With this design, I can put whatever playback logic I want to the system, via the detailed implementation of Bridge (yeah, that's why I name it Bridge). It can use the backend API from ExoPlayer, or MediaPlayer for fallback, or the ijkplayer which is another well-known media playback library built on top of ffmpeg, or something else (APIs for non-Video playback for example).

Below figure shows the flexible in practice:

The left video is my current implementation, and the one on the right uses the dummy Bridge implementation to showcase in DroidKaigi (which I could not >.<).

It is about how flexible this approach can be. Next, I will talk about the Brigde for ExoPlayer: ExoBridge.

Before going into this implementation, below is the core definition of a Bridge

interface Bridge {

  //  set/get
  var playerView: PlayerView?

  fun prepare()

  /** [com.google.android.exoplayer2.Player.setPlayWhenReady] to true */
  fun play()

  /** [com.google.android.exoplayer2.Player.setPlayWhenReady] to false */
  fun pause()

  fun release()
}

3.1 ExoBridge implementation

First, here is the principle that ExoBridge bases on:

- “More than one ExoPlayer instance” strategy
  - Globally manage a Player Pool.
  - Create ExoPlayer instance on demand, release to Pool for reuse.
  - Cleanup Pool when no Managers are available.
- Prepare resources as late as possible: in playable.play()
  - Resource warming up will affect the scroll performance.
  - Too early = frame drop at bad timing.

Implementation of ExoBridge can be summarized as below:

- Global Singleton manages Player instances in Pool
  - Create and Release by Bridge’s demand.
- Target: PlayerView.
- prepare(): Do nothing to ExoPlayer resource. Just to init listeners.
- play(): lazily create resource, then call play from ExoPlayer instance.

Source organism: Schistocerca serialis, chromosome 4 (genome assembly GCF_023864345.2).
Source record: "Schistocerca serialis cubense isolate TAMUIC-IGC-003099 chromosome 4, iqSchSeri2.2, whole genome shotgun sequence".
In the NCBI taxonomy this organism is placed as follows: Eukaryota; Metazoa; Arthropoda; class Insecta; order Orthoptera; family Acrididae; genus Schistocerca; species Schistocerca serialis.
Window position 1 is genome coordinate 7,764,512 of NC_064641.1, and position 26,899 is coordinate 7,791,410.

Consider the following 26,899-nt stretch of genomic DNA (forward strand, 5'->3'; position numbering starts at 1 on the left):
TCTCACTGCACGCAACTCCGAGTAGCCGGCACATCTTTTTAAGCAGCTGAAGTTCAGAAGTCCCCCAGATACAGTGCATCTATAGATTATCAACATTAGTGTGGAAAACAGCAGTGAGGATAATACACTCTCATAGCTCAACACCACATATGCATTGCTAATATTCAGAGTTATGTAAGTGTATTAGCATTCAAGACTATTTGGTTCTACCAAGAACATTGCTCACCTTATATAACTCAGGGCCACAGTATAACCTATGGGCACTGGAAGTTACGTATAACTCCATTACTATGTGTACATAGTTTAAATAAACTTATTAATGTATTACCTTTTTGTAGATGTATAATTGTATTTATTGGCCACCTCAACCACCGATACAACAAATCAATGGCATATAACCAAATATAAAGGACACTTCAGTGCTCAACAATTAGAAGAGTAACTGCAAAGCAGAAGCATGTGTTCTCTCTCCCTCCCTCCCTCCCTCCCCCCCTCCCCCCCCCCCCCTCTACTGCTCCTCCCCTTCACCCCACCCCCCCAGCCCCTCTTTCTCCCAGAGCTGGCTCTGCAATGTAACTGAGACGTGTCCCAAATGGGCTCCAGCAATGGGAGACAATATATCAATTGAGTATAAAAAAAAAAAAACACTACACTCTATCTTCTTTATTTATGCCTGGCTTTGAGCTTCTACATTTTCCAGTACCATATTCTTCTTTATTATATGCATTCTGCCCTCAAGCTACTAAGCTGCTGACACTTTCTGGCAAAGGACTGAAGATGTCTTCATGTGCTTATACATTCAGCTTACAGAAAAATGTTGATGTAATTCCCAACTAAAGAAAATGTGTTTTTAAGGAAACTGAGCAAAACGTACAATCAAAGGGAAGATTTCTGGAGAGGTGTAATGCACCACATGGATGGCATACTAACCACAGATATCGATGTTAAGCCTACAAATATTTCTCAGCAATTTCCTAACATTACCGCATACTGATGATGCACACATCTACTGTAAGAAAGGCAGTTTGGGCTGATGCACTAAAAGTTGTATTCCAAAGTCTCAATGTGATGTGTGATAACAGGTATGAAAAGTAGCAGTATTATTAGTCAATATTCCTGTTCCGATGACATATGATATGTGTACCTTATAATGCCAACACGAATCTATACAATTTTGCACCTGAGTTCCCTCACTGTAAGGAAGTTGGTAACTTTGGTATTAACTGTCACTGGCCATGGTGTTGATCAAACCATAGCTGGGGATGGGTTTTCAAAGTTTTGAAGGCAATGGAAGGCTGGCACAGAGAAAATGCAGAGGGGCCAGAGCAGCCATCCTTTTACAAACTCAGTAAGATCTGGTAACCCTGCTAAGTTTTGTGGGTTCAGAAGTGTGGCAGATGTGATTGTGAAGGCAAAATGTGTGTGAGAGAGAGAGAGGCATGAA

- Ensure ExoPlayer instance, create if need. 
  - Ensure MediaSource instance, create if need.
- pause(): normally pause if in playing state
- release(): release MediaSource, “release” ExoPlayer instance to 
ExoPlayer instance Pool
- ExoPlayer is actually released when no Managers are available

You can find the full-version of this in my repository.

Bring it all together, we have the following figure, describing how my approach works:

And finally, below is how you can use it from your code:

Kohii[activity].setUp(videoUrl)
  .copy(tag = videoUrl)
  .asPlayable()
  .bind(playerView)

With one line above, your playerView will be prepared once visible, and start the playback automatically. If user scrolls the playerView offscreen (or partly visible, not good enough for UX), it will pause the playback automatically.

If you want to keep this playback continues in new lifecycle (says new Activity), in that Activity's onCreate or onStart, call:

Kohii[activity].findPlayable(tag = videoUrl)
  ?.bind(playerView)

For exact usage, please refer to the repository.

That is. I have shared with all of you about my new approach for using ExoPlayer in RecyclerView. At the moment, many design concepts are in my bluesprint. I'm working hard to bring it to life and hoping it can help a lot of developers those are having the same need can find one more solution.